April 2000: TechRepublic editors put the *almost* in almostEverest

During the DotCom boom era, Internet companies did all sorts of crazy things. TechRepublic was no exception. Eight years ago, two TechRepublic editors went to Nepal and participated in an adventure we called AlmostEverest. See how the trek went and what venture capital would buy you at the turn of the century.

As TechRepublic closes in on its 10th Anniversary, it's interesting to look back and see where we've been. One of the most interesting places was Nepal in a project called almostEverest. The idea behind the project was to take two TechRepublic editors (Michael Jackman and David Bard), equip them with the most rugged of mobile equipment, and send them up Mount Everest and see what would happen.

Well, they didn't actually go to Mount Everest itself. Actually, they wound up going to a large mountain in the same range, but a few peaks over called Island Peak. That was why it was called AlmostEverest.

The press release announcing almostEverest included quotes from Michael and David as well as TechRepublic founder Thomas Cottingham:

"As representatives of the entire community of IT pros, we are excited to be taking this type of technology to the highest mountain range in the world," said Bard.

"If we can make this type of high- technology equipment work on the roof of the world, IT professionals around the world can make this same equipment work wherever they are," added Jackman.

"Climbing a mountain in the Himalayas is a once-in-a-lifetime opportunity," said Tom Cottingham, president and CEO of TechRepublic. "We're excited to add an educational component to the expedition that clearly demonstrates the power and potential of technology."

The press release also noted that

TechRepublic's 520,000 members will also be involved in the climb, providing solutions to Bard and Jackman for any technological difficulties that may arise. Taking advantage of the access and community that the Internet provides, the climbers will attempt to solve their problems by implementing the solutions submitted by TechRepublic members from around the world.

Blogging before blogging was cool

Over the course of the months of April and May in 2000, Michael and David undertook an early form of blogging whereby they would record what happened that day and then beam it back via satellite phone to our offices in Louisville. Editors here would then post the information to the site and send out updates to TechRepublic members via a special newsletter called the TrekMail.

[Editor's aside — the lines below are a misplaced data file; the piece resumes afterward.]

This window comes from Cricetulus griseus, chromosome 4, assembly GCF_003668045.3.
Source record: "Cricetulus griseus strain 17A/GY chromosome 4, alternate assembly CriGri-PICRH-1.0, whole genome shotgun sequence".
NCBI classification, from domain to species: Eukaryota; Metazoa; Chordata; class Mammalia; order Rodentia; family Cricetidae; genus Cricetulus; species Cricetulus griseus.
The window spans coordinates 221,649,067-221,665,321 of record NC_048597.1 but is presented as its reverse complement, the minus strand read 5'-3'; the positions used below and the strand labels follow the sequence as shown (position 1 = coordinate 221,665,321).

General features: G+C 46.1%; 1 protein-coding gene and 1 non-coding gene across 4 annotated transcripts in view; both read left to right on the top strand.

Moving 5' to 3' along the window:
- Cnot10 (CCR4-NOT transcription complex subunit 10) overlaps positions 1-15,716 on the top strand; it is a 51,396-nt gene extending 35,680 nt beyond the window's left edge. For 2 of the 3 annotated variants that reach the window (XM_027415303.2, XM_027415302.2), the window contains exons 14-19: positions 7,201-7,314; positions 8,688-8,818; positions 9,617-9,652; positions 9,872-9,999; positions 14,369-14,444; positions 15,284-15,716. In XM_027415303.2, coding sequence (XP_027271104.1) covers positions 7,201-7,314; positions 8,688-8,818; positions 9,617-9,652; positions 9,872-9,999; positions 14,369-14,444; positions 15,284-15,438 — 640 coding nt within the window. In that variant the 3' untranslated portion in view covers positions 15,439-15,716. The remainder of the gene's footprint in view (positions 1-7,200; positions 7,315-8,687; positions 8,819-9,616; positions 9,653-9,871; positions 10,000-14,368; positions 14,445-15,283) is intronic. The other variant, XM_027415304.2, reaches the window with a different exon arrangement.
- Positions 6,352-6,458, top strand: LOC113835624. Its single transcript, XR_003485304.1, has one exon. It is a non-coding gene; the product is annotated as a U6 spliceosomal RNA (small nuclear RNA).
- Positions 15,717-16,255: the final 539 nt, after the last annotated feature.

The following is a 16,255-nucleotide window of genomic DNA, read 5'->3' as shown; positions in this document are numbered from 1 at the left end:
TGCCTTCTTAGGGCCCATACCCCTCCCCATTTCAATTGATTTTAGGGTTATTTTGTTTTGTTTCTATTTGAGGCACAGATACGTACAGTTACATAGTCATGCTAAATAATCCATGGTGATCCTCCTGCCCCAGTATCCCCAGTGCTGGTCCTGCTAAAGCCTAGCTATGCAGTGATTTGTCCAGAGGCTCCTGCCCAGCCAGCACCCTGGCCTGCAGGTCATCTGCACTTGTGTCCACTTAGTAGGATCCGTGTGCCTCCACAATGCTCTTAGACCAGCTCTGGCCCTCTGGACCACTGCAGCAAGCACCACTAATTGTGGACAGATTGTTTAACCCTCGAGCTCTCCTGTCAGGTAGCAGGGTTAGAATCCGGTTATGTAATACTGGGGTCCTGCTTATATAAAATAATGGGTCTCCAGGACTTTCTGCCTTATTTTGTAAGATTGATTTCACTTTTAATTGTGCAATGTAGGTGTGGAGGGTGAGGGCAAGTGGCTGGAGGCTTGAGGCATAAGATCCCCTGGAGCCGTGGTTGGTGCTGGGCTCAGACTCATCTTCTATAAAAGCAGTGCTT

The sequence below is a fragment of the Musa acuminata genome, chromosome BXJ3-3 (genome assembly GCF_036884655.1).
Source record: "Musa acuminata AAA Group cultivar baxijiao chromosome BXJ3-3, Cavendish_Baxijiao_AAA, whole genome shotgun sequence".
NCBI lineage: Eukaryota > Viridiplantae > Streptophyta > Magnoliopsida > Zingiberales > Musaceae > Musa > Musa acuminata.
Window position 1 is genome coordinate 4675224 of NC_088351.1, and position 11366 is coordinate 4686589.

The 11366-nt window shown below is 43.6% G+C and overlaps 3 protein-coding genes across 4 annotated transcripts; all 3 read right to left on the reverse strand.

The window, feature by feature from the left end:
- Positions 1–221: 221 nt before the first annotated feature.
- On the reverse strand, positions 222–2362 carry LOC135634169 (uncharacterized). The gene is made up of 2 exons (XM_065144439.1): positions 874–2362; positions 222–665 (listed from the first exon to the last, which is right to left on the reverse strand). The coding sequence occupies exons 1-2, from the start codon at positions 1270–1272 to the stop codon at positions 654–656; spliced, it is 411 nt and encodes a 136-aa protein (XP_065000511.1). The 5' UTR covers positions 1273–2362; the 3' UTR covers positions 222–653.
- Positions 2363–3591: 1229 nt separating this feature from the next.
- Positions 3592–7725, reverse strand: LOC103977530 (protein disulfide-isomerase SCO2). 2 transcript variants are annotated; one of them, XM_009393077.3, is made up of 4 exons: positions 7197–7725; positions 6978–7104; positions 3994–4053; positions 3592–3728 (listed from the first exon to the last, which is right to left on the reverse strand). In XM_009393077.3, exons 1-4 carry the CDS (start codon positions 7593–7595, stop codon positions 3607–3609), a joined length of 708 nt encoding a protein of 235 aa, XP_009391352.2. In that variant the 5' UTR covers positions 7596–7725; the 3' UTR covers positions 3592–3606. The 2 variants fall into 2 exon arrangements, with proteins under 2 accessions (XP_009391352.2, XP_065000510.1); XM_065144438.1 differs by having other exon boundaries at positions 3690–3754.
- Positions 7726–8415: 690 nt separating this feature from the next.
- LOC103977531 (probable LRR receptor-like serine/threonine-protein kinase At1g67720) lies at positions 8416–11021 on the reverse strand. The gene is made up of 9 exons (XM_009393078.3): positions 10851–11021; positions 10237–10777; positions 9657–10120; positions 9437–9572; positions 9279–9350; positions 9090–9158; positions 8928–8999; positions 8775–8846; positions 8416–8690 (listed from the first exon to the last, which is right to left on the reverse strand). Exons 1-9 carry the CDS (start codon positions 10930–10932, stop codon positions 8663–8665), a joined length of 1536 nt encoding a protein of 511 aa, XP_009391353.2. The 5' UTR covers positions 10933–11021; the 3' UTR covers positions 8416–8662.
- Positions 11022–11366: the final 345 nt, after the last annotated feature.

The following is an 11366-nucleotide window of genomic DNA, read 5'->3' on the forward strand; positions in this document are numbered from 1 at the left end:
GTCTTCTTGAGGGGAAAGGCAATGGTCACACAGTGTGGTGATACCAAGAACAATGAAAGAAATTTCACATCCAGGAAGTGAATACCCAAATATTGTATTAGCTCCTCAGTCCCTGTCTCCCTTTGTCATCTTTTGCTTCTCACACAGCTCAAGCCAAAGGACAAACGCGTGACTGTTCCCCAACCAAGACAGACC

All of the original posts still reside on TechRepublic, but we've changed publishing platforms a couple of times since then, so they're hard to find. However, here are a couple of the key entries from the trip:

Almost almostEverest

Neither Michael nor David made it all the way up the mountain. Dave had gotten altitude sickness at one point and Michael continued on without him. Michael went up a few thousand feet higher and then turned around and came back down the mountain.

The whole trip didn't really accomplish much. But, in the era of the DotCom boom, it didn't have to. The official point was to test out technology in extreme conditions, and even though the trek up the mountain failed, the technology by and large succeeded.

And although neither of them made it up the mountain to plant the TechRepublic flag on the top of Island Peak, they survived the whole ordeal much to the surprise of many TechRepublic members. A few of them had even organized a Deadpool of sorts whereby they were going to gamble TechPoints to see who wasn't going to make it back. Not completely out of character, huh?

What a difference 8 years makes

Both David and Michael have moved on from TechRepublic since then. Since they went up the mountain, TechRepublic was acquired by the Gartner Group and then CNET Networks. The New Economy of the DotCom era faced the realities of the Old Economy, drying up the unending supply of money for Internet companies. Finally, TechRepublic's 520,000 members mentioned in the AlmostEverest press release has ballooned to over 4 million.

Even though chances are we may not actually go up Mount Everest again, we like to think we're constantly conquering new metaphorical mountains to bring TechRepublic members new and interesting content.